“Hey, I don’t hate math, I’m just not a damn math genius like you are.  Just … don’t be too hard on her, all right?  I mean, I use the calculator on my phone, it’s hard to explain why she shouldn’t.”

Julia knew her mother was rolling her eyes.  “You drive, drink alcohol, and vote, just off the top of my head.  You don’t think you could have come up with something?”

“Clearly, it’s better if I leave everything math-related to you.”

“And common sense-related?” her mother muttered.

Julia crossed her fingers and let out a sigh of relief when all her dad said was, “I’ll be back on Friday.”

“Have a nice week.”

Her mother’s version of an apology, and was it any reason that they were divorced?

Julia heard the door close and grinned to herself in triumph.  Her mom’s new boyfriend and her dad’s new car had not come up once, and there hadn’t been a single screaming match in the hall for four weeks in a row.

One day, if they ever decided to actually behave like mature adults, maybe she’d tell them just how useful her hatred of math was.  For now, it would keep her mom distracted and secretly amuse her dad, and world war three would be averted.

“Julia,” her mom called.  “Dining room table.  All the math you’ve been avoiding this weekend.  Right now.”

This, of course, was the downside to immediately reminding her mom about Julia’s relationship with math.  But at least there weren’t that many hours of the weekend left now.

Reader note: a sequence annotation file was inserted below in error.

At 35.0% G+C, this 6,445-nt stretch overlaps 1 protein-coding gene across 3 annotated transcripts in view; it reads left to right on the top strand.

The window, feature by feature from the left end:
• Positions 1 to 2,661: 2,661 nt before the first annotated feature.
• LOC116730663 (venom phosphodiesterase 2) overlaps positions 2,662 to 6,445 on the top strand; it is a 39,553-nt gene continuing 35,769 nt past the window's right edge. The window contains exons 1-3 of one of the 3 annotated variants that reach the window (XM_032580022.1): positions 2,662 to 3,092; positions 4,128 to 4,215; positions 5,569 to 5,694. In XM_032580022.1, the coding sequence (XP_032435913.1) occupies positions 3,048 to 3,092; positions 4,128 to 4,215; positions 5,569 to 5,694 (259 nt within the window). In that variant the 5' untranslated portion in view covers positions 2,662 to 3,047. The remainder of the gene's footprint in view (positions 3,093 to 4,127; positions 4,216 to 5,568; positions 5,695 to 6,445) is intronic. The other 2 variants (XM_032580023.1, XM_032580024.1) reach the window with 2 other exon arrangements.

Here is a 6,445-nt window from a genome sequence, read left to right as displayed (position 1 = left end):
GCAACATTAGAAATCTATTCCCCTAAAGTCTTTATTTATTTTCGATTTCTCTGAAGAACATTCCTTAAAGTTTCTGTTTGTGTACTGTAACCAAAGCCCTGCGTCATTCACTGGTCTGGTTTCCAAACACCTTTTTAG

And she just wouldn’t think about the fact that her mother would point out that she’d used math to work that out.

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5 Responses to “the uses of math by phoenix.writing”

  1. jadamthwaite February 28, 2010 at 9:30 pm #

    I really liked this story. The dialogue seemed so natural and I really like the roundedness of it, Julia’s control of the entire situation. I also liked that your Sam was the mother; it was nice to have a prompt that was ambiguous in that way.

    • phoenix.writing March 7, 2010 at 4:15 pm #

      I’m glad you enjoyed it; I know it can be desperately tough for kids caught in the middle of a divorce, and I was trying to make it a little more hopeful here. I was happy with the ambiguity, too. ^_^

  2. jmforceton March 1, 2010 at 3:08 am #

    “Hey, I don’t hate math, I’m just not a damn math genius like you are. Just … don’t be too hard on her, all right? I mean, I use the calculator on my phone, it’s hard to explain why she shouldn’t.”
    Good dialog.
    Interesting that today sophisticated calculators are allowed in parts of the SAT exams.

    • phoenix.writing March 7, 2010 at 4:16 pm #

      Thanks. It is interesting, the move we’re making towards more and more technology. Makes me wonder if we’ll always teach the basics or if one day it’ll be straight to calculators in kindergarten or something. 😉

Trackbacks/Pingbacks

  1. infinite possibilities by phoenix.writing | the character project - May 16, 2010

    […] The Dangers of a Red Shirt, Conspicuous,  Consequences,  Falling-Out, The Uses of Math, and Subliminal […]